Weaving Class During Celebration in Yukon

Gwen Wally from Teslin finished her Ravenstail headband for her uncle just moments before he danced!

Gwen Wally from Teslin finished her Ravenstail headband for her uncle just moments before he danced

We were all so happy again to cram ourselves into setting up the “weaver’s cabin” on the shores of Lake Teslin during the bi-ennial “Haa KusTeYea” Celebration.  The cabin has wonderful light, natural air conditioning, feels simply rustic and is accommodating to the number of weavers who come from around the territory.   During the three days together, it is a good feeling to see weavers who brought projects that had been sitting on the loom that they wanted to finish, OR they started a new project.


Clarissa demonstrates Jennie Thlunaut’s unique fingering to Kassua, a young budding Ravenstail weaver from Carcross

Most of the women who are want to learn to weave are middle-aged or older; they are the ones whose families are all grown up and no longer they have responsibilities of taking care of others to the degree  that they had been.  Every now and then we will have a youngster in her early 20s who is not yet married nor with children.  However, this time, we had a 10-year-old girl named Kassua Dreyer who mother and she enrolled in the class.  Mother and daughter students are always a plus in that they can each teach and reinforce one another as they learn both in class and at home.


Vanessa Morgan from Kincolith on the Nass River, B.C. begins weaving a Chilkat “ghost face” bag

Dedicated returning students such as Vanessa Morgan, Alice Tidell, Diane Knopp, Ricky Tagaban and Gwen Wally are always appreciated by us teachers.  Every now and then new students’ bravery joins us like Doris and Kassua Dreyer and elders like Mary L. Lekanof.  We know that they sacrifice their time, energy, and money to be here learning more each time.  It’s inspiring to watch them as I too am reminded of how I once was when pursing the weaving of Chilkat.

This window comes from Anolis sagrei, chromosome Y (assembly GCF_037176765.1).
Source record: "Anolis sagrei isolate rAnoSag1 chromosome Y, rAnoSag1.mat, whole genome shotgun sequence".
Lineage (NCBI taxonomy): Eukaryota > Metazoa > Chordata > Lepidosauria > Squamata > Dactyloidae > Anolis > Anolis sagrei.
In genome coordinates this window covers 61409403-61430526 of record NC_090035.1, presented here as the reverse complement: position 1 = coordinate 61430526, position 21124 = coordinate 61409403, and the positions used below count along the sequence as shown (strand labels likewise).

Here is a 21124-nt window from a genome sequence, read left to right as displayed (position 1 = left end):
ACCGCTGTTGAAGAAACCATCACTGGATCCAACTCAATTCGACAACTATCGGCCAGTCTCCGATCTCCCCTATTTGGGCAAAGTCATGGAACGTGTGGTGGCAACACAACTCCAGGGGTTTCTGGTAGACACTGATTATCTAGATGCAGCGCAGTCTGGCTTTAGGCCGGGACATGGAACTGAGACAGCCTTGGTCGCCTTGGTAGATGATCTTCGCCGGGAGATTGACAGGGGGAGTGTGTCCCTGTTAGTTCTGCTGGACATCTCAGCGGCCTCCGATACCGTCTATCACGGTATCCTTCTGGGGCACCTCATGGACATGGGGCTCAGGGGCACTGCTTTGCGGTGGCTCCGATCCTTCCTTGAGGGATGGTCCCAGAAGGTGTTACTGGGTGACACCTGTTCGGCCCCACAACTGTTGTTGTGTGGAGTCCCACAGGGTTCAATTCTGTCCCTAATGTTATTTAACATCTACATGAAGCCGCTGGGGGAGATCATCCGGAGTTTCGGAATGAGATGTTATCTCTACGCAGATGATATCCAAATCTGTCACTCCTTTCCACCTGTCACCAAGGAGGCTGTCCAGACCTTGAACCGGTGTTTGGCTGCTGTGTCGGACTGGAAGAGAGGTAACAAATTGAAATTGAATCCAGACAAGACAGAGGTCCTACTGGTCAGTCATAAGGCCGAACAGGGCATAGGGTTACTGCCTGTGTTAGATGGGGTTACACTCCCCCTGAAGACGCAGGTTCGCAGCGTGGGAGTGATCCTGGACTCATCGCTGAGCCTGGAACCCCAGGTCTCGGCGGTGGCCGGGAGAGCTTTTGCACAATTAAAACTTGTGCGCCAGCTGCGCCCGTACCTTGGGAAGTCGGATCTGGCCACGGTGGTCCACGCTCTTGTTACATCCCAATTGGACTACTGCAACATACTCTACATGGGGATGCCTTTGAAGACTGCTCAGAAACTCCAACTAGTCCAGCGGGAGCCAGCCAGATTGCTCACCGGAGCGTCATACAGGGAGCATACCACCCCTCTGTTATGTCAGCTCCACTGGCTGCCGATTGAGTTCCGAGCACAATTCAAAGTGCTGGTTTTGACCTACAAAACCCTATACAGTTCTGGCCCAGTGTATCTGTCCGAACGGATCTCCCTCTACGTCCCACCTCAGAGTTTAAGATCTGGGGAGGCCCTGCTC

Once again the class resumes its natural position in the small cabin at the Teslin Cultural Center on the shores of Lake Teslin, Yukon Territory. For the past three “Haa KusTeYea” Celebrations, we have been gathering And every year there is always a new group of weavers, and sometimes the old diehards return (i.e. Vanessa, Ricky, etc.).  L to R: Diane Knopp, Vanessa Morgan, Alice Tidell,  Doris and Kassua Dreyer (and Kassua’s friend), and Mary L. Lekanof


From Carcross, Yukon Doris Dreyer figures out the bunch-berry design!


Ravenstail weaver, Alice Tidell from Sitka, Alaska holds the Ravenstail bag she began weaving which we transferred from a borrowed headboard to an alderwood stick whittled by James Crippen


With a Chilkat/Ravenstail robe started in the background for the Teslin Cultural Center, Lanugage instructor and assistant professor at the University of Alaska Southeast, Lance Twitchell is freed for a moment from daddy duties allowing weaver Ricky Tagaban to hold Lance’s newborn babe.


Diana Knopp from Whitehorse, Yukon tries to remember where she is at in her weaving


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